Thanks~!!
JMG

Jen_Floyd
Jen_Floyd's picture
Besides the amplification

Besides the amplification efficiencies of your target gene and control gene, which is pretty important, I think another consideration is that using the spec to quantitate your DNA is sometimes imperfect and since you're using two different templates it might be the source of your problems.  A more accurate way to quantitate your DNA is using a fluorescent dye and measure with a fluorimeter.  Also more accurate is to estimate concentration by fluorescence on the gel photo compared to the DNA ladder.

JMG
JMG's picture
I appreciate what Jen_Floyd

I appreciate what Jen_Floyd has said below...
Personal experience is indeed the only thing we can follow (and that is dictated by what our budget's allow) and in many cases right now ... what budget ...?
Although I believe spec. and NanoDrop readings can be very accurate/precise (as I originally, and now I think, too vehemently wrote here [my apologies for being so opinionated])     .... Problems with nucleic acid spec/NanoDrop readings (to add to Jen's comments) is the inability to discern between single nucleotides, RNA and DNA (and other A260 contributing molecules) in the same sample. There are a new generation of dyes (in addition to Ribo Green for DNA/cDNA and Pico Green for RNA assessments) that claim to be able to just give us the DNA concentration, or just the RNA concetration. (This is the "Qubit Quantitation Platform" which uses "Quant-iT fluorescence technology" - i believe offered by Invitrogen but not sure).
We too have little money for fluorimeter purchase - and so we merely rely on taking our readings (of RNA) post DNase-treatment only --- but using the 'exactly correct' zeroing buffer (including all DNase reaction components etc.; very strange buffer) -- the same buffer the RNA samples themselves are in post-DNase treatment, etc. is what we use to blank/zero the spec. and/or NanoDrop before using them for 260, 280 measurements of our DNase-treated RNA samples...
Lookout for free nucleotides - they absorb more at A260 than when they are incorporated into their polymeric cousins, DNA and RNA. [This is why it is nonsense to try to measure cDNA directly (after RT from RNA) since the free nucleotides and any non RNase H-degraded RNA contributes to the spec. reading ...]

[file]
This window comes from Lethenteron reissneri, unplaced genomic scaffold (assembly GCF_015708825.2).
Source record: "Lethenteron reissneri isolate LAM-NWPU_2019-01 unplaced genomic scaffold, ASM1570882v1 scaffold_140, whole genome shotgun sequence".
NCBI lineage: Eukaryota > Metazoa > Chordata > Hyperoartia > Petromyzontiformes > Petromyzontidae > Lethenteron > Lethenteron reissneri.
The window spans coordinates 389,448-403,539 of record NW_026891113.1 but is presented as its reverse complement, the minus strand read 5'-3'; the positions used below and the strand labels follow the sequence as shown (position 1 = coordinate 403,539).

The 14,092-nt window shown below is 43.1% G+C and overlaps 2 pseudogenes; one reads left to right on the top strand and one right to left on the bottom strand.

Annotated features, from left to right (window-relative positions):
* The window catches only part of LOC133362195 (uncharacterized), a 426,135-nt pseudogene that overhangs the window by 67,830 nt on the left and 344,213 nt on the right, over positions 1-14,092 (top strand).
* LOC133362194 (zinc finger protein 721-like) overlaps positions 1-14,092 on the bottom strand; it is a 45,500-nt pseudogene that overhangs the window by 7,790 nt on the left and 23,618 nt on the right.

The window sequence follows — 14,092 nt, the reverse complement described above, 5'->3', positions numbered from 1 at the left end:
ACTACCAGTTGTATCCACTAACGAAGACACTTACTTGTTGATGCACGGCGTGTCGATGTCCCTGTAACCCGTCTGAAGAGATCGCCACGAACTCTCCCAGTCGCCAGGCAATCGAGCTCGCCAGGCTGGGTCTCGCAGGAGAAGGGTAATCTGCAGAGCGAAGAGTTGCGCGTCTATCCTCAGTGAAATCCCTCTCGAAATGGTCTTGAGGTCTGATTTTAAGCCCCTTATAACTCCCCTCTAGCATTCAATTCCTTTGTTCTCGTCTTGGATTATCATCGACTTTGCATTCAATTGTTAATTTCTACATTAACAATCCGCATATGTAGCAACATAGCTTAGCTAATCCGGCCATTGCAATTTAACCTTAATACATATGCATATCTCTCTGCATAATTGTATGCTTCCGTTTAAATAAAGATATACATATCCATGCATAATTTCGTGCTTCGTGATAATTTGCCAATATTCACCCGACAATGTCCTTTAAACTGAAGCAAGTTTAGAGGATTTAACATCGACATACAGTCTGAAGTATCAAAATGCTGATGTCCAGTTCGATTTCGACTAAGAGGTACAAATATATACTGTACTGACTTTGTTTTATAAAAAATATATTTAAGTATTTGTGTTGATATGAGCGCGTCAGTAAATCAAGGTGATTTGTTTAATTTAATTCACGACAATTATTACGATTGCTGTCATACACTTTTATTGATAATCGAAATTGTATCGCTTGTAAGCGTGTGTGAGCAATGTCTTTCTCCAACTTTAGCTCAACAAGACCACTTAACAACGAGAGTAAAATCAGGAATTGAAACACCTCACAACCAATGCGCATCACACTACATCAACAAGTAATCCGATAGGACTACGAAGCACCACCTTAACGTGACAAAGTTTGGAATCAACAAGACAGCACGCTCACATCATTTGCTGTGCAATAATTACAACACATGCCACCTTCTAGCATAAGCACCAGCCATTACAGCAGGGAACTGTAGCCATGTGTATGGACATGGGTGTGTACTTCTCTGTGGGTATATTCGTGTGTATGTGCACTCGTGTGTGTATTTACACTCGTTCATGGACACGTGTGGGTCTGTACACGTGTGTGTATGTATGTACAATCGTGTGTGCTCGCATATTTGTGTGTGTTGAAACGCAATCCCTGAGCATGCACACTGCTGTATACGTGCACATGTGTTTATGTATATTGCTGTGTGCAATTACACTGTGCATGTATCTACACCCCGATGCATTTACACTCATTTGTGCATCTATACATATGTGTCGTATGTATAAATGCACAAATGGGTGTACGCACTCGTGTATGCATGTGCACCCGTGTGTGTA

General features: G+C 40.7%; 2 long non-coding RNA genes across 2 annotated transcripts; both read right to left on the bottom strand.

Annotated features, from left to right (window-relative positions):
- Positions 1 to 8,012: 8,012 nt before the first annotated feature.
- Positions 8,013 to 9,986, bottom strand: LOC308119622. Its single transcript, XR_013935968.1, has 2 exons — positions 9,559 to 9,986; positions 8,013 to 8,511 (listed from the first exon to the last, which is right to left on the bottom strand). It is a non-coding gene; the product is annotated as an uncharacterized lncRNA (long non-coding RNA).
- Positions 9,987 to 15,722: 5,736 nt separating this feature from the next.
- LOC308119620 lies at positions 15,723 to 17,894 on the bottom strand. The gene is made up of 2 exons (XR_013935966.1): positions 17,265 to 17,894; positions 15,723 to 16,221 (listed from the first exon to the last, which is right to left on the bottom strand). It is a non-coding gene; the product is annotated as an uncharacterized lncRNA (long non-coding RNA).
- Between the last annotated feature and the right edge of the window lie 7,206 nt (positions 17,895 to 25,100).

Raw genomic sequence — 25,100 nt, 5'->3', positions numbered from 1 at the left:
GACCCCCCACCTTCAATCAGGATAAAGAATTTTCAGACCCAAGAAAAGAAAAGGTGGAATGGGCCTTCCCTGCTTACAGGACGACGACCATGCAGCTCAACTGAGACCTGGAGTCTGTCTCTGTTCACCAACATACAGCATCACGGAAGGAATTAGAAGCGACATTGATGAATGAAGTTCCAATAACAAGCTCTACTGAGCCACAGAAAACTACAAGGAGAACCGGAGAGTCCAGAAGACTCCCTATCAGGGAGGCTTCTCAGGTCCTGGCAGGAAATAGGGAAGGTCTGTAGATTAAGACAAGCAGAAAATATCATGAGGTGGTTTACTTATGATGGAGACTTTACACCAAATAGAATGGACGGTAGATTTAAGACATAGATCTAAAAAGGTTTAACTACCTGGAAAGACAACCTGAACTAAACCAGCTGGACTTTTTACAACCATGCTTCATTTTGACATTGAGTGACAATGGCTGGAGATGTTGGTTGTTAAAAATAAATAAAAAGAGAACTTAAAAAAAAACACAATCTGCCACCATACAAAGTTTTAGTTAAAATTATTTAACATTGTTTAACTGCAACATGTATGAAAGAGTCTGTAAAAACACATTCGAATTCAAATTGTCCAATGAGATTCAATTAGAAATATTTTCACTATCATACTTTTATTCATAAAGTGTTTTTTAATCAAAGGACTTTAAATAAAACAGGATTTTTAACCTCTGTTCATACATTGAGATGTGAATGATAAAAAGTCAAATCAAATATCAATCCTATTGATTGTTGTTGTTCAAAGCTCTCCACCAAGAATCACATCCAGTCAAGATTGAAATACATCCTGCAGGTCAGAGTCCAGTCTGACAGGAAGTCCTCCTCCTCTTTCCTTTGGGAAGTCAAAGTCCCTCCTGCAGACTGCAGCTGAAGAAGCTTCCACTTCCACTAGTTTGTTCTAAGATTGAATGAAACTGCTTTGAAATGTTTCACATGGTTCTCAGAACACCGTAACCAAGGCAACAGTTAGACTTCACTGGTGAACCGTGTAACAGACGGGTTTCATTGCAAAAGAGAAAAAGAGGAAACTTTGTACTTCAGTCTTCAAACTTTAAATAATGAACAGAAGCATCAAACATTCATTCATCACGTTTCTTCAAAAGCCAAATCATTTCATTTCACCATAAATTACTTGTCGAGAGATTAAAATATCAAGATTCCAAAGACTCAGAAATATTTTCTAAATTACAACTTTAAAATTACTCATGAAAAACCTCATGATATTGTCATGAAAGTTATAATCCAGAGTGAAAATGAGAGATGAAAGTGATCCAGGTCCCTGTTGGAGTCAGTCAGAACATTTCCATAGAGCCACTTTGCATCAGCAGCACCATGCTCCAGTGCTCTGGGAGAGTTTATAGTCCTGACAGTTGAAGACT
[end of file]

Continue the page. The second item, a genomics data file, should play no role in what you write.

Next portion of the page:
I wonder if the qPCR product being discussed here had any other spurious dNTPs or other sequences (left-over primers?) or something in it (upon isolation or purification) that may have overestimated its concentration (by spec./NanoDrop?) - and therefore gave lower copy numbers than expected during the qPCR?  But if the primers were 25 nt each (not sure if there was a probe) ... and the whole product was 176 bp... it should've been able to be resolved away from the primers when cut-out from the gel...
My apologies for keeping this topic going on ... (but it is very interesting) -- would like to know how it turns out as there is a colleague in Spain who is attempting a very similar thing... for the first time.
JMG

Jen_Floyd
Jen_Floyd's picture
Not all labs have access to

Not all labs have access to sophisticated (read expensive) fluorimeter dyes, etc, so I was offering a low-tech solution in the event that the former solution was not a possibility.  I'm well aware that looking at ethidum or Sybr Green fluorescence on a gel isn't ideal.  However, my own personal experience with spec readings and nucleic acid concentrations, always using the proper and matching dilution buffers, and always keeping the A260 reading within 0.1 to 0.5 to avoid linearity problems, I have seen gross differences between spec readings on samples and results for qpcr control readings or loading control band quantification on a Northern or Southern blot.  So, for that reason, I do not normally trust the spec readings for an exact measure of nucleic acid concentration.  I don't have a scientific explanation, only personal experience.  I have found that when it comes to experiements, the scientific explanations are sometimes inadequate when inexplicable things happen.

Amtekoth
Amtekoth's picture
 We use a nanodrop to spec

 We use a nanodrop to spec DNA samples and it seems to hold up pretty well.  When I run 'equivalent' total DNA samples through the qPCR with housekeeping gene primers (mGAPDH for mouse DNA, huB2M for our human samples), I get spot on, almost superimposable traces over dozens of samples.
I'll need to work on the Math that JMG proposed.  Thanks for the assistance.